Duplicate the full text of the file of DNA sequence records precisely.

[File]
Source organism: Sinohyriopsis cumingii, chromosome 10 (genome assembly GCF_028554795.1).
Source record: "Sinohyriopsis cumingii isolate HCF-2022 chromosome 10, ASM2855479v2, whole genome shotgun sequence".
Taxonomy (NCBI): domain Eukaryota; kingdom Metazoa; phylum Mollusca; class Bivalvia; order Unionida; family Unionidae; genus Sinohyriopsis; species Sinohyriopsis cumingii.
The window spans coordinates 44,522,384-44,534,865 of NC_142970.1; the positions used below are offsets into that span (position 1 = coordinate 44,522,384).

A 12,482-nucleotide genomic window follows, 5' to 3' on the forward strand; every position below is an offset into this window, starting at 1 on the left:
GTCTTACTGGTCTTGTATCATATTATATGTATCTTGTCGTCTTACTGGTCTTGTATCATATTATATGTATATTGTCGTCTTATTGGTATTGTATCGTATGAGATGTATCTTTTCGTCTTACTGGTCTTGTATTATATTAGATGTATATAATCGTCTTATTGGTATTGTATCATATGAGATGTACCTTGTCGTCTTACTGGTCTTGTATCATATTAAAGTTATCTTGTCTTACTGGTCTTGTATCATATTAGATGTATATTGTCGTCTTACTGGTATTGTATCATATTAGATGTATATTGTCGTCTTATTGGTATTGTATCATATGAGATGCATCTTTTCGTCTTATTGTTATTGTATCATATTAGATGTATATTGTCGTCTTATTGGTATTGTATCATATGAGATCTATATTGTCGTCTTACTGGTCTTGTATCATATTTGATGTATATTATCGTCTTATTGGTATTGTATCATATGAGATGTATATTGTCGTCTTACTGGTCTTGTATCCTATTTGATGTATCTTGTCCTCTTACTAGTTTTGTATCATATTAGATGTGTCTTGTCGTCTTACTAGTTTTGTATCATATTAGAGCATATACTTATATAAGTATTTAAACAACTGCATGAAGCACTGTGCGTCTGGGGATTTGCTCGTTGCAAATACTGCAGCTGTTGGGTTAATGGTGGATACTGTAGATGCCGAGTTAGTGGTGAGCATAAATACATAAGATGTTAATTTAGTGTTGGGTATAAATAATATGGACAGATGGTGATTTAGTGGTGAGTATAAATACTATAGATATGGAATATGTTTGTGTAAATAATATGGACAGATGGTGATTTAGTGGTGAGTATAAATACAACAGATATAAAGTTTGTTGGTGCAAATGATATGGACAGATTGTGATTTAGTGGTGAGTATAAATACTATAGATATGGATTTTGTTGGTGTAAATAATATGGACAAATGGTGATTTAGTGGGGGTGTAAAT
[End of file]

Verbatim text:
Source organism: Sinohyriopsis cumingii, chromosome 10 (genome assembly GCF_028554795.1).
Source record: "Sinohyriopsis cumingii isolate HCF-2022 chromosome 10, ASM2855479v2, whole genome shotgun sequence".
Taxonomy (NCBI): domain Eukaryota; kingdom Metazoa; phylum Mollusca; class Bivalvia; order Unionida; family Unionidae; genus Sinohyriopsis; species Sinohyriopsis cumingii.
The window spans coordinates 44,522,384-44,534,865 of NC_142970.1; the positions used below are offsets into that span (position 1 = coordinate 44,522,384).

A 12,482-nucleotide genomic window follows, 5' to 3' on the forward strand; every position below is an offset into this window, starting at 1 on the left:
GTCTTACTGGTCTTGTATCATATTATATGTATCTTGTCGTCTTACTGGTCTTGTATCATATTATATGTATATTGTCGTCTTATTGGTATTGTATCGTATGAGATGTATCTTTTCGTCTTACTGGTCTTGTATTATATTAGATGTATATAATCGTCTTATTGGTATTGTATCATATGAGATGTACCTTGTCGTCTTACTGGTCTTGTATCATATTAAAGTTATCTTGTCTTACTGGTCTTGTATCATATTAGATGTATATTGTCGTCTTACTGGTATTGTATCATATTAGATGTATATTGTCGTCTTATTGGTATTGTATCATATGAGATGCATCTTTTCGTCTTATTGTTATTGTATCATATTAGATGTATATTGTCGTCTTATTGGTATTGTATCATATGAGATCTATATTGTCGTCTTACTGGTCTTGTATCATATTTGATGTATATTATCGTCTTATTGGTATTGTATCATATGAGATGTATATTGTCGTCTTACTGGTCTTGTATCCTATTTGATGTATCTTGTCCTCTTACTAGTTTTGTATCATATTAGATGTGTCTTGTCGTCTTACTAGTTTTGTATCATATTAGAGCATATACTTATATAAGTATTTAAACAACTGCATGAAGCACTGTGCGTCTGGGGATTTGCTCGTTGCAAATACTGCAGCTGTTGGGTTAATGGTGGATACTGTAGATGCCGAGTTAGTGGTGAGCATAAATACATAAGATGTTAATTTAGTGTTGGGTATAAATAATATGGACAGATGGTGATTTAGTGGTGAGTATAAATACTATAGATATGGAATATGTTTGTGTAAATAATATGGACAGATGGTGATTTAGTGGTGAGTATAAATACAACAGATATAAAGTTTGTTGGTGCAAATGATATGGACAGATTGTGATTTAGTGGTGAGTATAAATACTATAGATATGGATTTTGTTGGTGTAAATAATATGGACAAATGGTGATTTAGTGGGGGTGTAAAT